By on June 8, 2017

2018 Porsche 911 Turbo Exclusive Series - Image: PorscheLet’s stop beating around the bush. The Porsche 911 Turbo S is slow.

At first, the upgrade from a proletarian, 370-horsepower 911 to the 540-horsepower 911 Turbo sounds momentous. But, pfft. Puh-leeze.

The 911 Turbo S should therefore be the answer. 570 horsepower. Nought to 60 in 2.9 seconds. 205 miles per hour.

But I remain unimpressed. You remain indifferent. The Porsche 911 Turbo S is found wanting.

Porsche recognizes this. Porsche has heard our demanding cries for a genuinely fast car. This is the Porsche 911 Turbo S Exclusive Series. It is very exclusive, very expensive, and finally, the 911 Turbo S is sufficiently quick.

Limited to 500 units globally, the new Porsche 911 Turbo S Exclusive Series won’t arrive in customer driveways until the fourth-quarter of 2017.Porsche 911 Turbo S Exclusive Series - Image: PorscheThere are only 27 additional horsepower produced by the 3.8-liter twin-turbo flat-six, enough to drop the 0-60 time by a tenth of a second, according to Porsche.

27 additional horses, on their own, surely can’t add $67,000 to the price of a Turbo S, can they?

The 911 Turbo S Exclusive Series, Porsche says, “is distinct from the standard 911 Turbo S due to its unique design, higher-quality materials, and luxurious details.”

The Exclusive Series emanates from Porsche Exclusive Manufaktur, a branch formerly known as Porsche Exclusive. Porsche Exclusive Manufaktur, “specializes in tailoring to customer wishes,” so the 911 Turbo S Exclusive Series buyer won’t be forced into choosing this particular shade of Golden Yellow Metallic, a color which also appears on the brake caliper logos, wheels, seat stitching and roof lining.2018 Porsche 911 Turbo S Exclusive Series interior - Image: PorscheAlong with the horsepower increase and the Exclusive Series’ roots at Porsche Exclusive Manufaktur, the price is further “justified” by a special body kit.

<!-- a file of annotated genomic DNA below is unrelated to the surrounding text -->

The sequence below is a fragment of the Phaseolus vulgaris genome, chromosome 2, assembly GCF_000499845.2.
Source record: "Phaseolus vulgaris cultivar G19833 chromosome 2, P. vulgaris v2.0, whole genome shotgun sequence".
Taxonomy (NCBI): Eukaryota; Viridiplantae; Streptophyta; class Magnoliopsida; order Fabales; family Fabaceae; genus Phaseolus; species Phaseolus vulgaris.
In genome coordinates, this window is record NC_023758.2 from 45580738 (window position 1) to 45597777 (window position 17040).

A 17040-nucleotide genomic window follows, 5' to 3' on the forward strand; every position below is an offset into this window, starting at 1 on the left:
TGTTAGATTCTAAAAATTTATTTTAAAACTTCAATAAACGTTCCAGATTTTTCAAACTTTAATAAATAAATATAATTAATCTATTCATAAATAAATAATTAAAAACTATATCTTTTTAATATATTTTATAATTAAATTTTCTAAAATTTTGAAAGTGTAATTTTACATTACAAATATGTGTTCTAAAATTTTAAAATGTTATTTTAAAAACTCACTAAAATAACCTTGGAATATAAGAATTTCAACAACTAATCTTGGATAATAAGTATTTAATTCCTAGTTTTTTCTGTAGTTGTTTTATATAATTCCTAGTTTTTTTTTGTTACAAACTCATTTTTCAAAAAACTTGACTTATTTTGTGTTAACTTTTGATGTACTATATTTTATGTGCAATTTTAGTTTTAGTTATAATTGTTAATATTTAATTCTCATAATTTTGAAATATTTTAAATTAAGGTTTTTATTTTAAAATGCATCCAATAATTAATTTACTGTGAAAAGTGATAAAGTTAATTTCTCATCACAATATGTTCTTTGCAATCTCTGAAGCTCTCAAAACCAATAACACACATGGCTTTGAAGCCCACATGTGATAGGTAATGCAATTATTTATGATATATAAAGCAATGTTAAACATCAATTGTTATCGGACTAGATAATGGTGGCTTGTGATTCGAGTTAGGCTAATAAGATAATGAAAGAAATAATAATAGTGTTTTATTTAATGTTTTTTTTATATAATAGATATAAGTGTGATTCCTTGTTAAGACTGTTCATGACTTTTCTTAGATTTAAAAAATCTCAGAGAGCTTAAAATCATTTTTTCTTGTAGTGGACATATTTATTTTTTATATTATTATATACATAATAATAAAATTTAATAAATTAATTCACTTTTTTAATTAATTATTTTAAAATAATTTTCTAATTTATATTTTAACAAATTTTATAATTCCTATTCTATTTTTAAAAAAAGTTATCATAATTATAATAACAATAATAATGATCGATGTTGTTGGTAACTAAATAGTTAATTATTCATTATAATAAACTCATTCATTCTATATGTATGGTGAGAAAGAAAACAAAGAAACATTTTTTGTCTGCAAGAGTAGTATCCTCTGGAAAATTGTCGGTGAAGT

But the real reason Porsche buyers will pony up $257,500 for only 27 additional ponies is obvious: this is maximum 911. The 911 with the mostest. The supreme leader of 911s.

Don’t even bother mentioning that a Macan GTS and a regular 911 Turbo S could be had for roughly the same price.

A Macan is merely a crossover for the bourgeoisie. And compared with the Exclusive Series, Porsche’s 911 Turbo S is positively basic.

Timothy Cain is a contributing analyst at The Truth About Cars and and the founder and former editor of Follow on Twitter @timcaincars.